Re: SAMBA question
>At 11:02 PM 2/3/1999 +0100, Daniel Elenius wrote:
>>Hi. I would like to create one public and one password-protected samba
>>share on my computer. I managed to create a public one with:
>> comment = Public Stuff
>> path = /home/samba/pub
>> public = yes
>> writable = yes
>> printable = no
>> write list = @staff
>>(ie. the example in the smb.conf file)
>>But how do I create the private share? Where do I set the password?
>>Would be grateful for any help...
You need to understand the varieties of security on offer in SMB
networking, in particular the difference between security = user and
security = share. Reading the smb.conf man page is a good idea also.
In any case there is no straightforward way, AFAIK, to attach a
password to a share in samba (despite the 'security = share' option).
When a user connects to a share they are allways authenticated by
their unix password. So the user needs a unix account. The password
is their ordinary unix password.
I suppose it might be possible to effectively get a share specific password
by creating a unix account specifically for the share, and using the 'force
user' option in smb.conf. Actually I'm not sure if that option changes who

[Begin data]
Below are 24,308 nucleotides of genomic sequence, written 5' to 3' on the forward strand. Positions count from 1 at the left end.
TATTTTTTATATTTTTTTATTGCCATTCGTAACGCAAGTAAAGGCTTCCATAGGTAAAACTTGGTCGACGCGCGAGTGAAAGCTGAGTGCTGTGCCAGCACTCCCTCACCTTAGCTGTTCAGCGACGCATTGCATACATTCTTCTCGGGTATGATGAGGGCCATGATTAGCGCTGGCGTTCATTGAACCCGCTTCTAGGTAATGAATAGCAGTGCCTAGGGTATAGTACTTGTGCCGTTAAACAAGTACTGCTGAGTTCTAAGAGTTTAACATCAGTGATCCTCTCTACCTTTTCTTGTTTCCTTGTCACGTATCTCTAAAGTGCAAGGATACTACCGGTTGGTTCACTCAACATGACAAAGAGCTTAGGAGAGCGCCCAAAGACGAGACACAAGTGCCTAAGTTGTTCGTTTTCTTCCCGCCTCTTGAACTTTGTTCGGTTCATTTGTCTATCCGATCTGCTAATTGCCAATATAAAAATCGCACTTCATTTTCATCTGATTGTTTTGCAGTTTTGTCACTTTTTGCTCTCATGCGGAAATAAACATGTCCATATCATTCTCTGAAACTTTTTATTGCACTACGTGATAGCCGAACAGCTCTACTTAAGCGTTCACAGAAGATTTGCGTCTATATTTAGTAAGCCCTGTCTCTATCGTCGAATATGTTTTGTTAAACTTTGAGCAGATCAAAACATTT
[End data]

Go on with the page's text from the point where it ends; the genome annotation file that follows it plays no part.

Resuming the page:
the user is authenticated as, it may just change who their actions are done
In any case, without doing strange things, you cannot get the parrallel of
the Windows system whereby all users of a share use the same
password to access it.
Kent West wrote:
>I don't recall seeing a reply to this, so I'll give it a shot, with the
>disclaimer that I don't know what I'm talking about. I believe you have to
>set the password with the smbpasswd utility.
No, that is not correct. The smbpasswd program is used when encrypted
passwords are used with samba. Typically it would be when machines
running NT are the clients. For arcane reasons detailed in the file
encrypted_passwords.txt file in the samba docs it is necessary for samba to
keep its own copy of the user passwords. The passwords managed by
smbpasswd are still the passwords of users. In recent samba releases
smbpasswd can also be used to change a users Windows domain password
from a unix host.